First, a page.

48 Pa. Commonwealth Ct. at 169-170, 409 A.2d at 490. We do not believe that Dr. Minde's testimony is necessarily inconsistent with his prior report: Dr. Minde made clear that his diagnosis of a specific loss was merely a clarification of his prior report, and the referee chose to accept this testimony as credible. Moreover, even if Dr. Minde's deposition testimony could be characterized as a change of medical opinion, he based that change on his original examination of the Claimant and his findings with respect thereto. Keeping in mind that it is the referee's function to assess credibility and the weight to be given a medical witness' testimony, we believe that it was within the referee's prerogative to find Dr. Minde's testimony credible. This testimony, coupled with the referee's personal observation of Claimant's left hand, constitutes substantial evidence to support the referee's findings. See McGartland v. Ampco-Pittsburgh Corp., 489 Pa. 205, 413 A.2d 1086 (1980). The fact that Employer's medical witnesses testified to the contrary does not render Dr. Minde's testimony incompetent.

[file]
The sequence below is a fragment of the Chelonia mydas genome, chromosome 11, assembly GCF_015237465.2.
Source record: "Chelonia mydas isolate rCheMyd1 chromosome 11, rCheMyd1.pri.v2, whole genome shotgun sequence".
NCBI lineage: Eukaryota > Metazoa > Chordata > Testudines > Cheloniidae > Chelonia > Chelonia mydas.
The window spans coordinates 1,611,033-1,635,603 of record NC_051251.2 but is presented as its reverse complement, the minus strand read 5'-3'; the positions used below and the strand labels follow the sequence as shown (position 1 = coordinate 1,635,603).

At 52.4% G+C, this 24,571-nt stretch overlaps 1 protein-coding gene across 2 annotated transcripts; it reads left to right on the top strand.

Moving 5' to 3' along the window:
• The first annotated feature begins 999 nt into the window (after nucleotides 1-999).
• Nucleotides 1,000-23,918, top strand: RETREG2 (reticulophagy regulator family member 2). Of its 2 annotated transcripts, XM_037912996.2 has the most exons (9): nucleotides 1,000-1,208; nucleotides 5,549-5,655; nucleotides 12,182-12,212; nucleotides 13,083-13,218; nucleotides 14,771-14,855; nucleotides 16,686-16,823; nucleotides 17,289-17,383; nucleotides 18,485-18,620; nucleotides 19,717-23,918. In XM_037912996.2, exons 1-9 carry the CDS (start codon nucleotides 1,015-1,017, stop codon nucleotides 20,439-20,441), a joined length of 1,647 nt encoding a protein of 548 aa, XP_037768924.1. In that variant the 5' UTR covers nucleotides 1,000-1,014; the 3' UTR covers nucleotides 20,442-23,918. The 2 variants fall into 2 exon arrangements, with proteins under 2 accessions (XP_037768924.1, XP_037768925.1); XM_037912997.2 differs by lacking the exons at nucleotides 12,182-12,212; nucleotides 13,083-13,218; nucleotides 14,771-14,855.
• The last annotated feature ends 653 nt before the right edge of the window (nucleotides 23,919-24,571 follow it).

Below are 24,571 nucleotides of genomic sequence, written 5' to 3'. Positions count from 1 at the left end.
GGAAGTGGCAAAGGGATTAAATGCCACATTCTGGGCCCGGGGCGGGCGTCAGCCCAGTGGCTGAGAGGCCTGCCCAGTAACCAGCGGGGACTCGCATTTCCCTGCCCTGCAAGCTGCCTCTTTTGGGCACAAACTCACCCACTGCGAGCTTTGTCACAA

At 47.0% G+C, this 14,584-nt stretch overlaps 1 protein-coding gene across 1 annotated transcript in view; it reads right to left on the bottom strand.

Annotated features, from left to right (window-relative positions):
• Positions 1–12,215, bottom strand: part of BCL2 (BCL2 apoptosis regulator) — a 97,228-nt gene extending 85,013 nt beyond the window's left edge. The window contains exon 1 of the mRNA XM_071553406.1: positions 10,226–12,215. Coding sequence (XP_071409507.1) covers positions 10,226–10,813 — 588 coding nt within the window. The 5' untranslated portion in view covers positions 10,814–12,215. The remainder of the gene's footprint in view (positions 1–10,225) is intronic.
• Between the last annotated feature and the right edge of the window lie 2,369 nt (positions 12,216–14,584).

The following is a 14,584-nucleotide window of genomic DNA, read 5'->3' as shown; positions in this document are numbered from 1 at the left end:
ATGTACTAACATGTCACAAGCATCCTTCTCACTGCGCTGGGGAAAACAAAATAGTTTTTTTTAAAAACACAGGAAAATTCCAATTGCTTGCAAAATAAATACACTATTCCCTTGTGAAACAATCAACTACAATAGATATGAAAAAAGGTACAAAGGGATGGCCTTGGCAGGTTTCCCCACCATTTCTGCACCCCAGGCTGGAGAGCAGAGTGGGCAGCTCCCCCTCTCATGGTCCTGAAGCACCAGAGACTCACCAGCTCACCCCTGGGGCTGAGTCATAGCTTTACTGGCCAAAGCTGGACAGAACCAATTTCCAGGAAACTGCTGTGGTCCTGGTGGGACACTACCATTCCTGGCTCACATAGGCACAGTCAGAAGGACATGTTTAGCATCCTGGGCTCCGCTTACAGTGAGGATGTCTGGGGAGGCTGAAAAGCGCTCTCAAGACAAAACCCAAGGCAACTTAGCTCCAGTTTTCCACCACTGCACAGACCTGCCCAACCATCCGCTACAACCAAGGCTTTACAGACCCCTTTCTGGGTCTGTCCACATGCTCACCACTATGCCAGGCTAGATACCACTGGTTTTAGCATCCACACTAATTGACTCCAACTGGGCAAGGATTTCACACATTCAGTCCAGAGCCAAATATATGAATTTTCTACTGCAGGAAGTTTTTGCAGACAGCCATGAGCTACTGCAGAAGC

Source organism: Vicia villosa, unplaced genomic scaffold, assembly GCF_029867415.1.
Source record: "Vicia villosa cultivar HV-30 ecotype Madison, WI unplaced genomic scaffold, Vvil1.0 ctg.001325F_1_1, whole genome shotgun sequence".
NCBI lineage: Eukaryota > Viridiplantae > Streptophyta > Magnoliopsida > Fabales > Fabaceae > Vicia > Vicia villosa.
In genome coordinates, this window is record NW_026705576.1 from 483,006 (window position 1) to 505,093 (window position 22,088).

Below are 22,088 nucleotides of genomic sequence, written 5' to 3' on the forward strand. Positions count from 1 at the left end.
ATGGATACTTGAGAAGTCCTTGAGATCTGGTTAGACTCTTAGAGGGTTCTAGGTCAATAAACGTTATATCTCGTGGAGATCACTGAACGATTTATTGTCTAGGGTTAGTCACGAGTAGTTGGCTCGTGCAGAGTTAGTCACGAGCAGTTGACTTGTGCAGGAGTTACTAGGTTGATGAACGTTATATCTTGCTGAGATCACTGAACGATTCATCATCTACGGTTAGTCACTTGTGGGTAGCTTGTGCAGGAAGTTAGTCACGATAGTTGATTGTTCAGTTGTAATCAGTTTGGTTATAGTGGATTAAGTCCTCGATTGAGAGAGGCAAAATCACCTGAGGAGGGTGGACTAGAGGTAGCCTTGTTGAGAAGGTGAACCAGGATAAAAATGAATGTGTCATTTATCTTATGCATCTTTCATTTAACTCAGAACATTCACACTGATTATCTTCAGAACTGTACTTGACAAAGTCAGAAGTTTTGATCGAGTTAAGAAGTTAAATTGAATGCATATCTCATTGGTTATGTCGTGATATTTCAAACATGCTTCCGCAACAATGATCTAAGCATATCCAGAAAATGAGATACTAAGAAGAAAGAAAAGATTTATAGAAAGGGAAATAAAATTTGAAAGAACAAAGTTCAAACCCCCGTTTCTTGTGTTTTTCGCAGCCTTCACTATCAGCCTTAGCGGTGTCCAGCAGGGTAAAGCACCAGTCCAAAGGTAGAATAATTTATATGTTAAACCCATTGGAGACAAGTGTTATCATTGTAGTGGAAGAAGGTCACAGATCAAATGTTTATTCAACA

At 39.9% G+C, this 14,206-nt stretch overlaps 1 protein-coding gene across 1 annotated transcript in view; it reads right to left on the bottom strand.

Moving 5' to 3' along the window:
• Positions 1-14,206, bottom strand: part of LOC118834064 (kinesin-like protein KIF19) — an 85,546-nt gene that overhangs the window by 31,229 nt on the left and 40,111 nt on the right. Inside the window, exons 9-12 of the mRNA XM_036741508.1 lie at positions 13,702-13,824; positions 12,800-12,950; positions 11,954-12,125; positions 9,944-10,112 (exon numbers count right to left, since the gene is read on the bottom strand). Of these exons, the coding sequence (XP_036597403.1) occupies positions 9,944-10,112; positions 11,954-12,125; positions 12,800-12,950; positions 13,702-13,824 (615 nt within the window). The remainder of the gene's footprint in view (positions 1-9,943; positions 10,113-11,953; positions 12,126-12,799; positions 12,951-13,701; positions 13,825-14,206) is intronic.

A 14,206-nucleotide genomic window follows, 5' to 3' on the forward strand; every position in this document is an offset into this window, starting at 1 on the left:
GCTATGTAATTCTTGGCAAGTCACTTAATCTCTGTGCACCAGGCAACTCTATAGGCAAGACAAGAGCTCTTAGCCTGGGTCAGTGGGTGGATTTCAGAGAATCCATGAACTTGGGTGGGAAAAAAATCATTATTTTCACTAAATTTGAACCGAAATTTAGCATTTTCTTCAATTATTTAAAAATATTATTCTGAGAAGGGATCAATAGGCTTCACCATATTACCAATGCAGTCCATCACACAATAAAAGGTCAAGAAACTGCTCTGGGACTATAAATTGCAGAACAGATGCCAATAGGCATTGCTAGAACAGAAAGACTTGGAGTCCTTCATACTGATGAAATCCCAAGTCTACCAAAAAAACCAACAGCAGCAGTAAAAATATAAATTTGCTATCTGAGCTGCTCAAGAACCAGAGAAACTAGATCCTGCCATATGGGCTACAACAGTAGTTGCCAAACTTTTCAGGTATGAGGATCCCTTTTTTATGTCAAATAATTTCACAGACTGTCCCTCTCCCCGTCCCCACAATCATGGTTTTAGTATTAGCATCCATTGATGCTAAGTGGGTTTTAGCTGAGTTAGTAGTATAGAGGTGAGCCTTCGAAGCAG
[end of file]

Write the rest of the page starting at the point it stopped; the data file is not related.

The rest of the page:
[ 96 Pa. Commw. Page 502]
We affirm the Board.
The order of the Workmen's Compensation Appeal Board dated July 19, 1984, at No. A-84760, is hereby affirmed.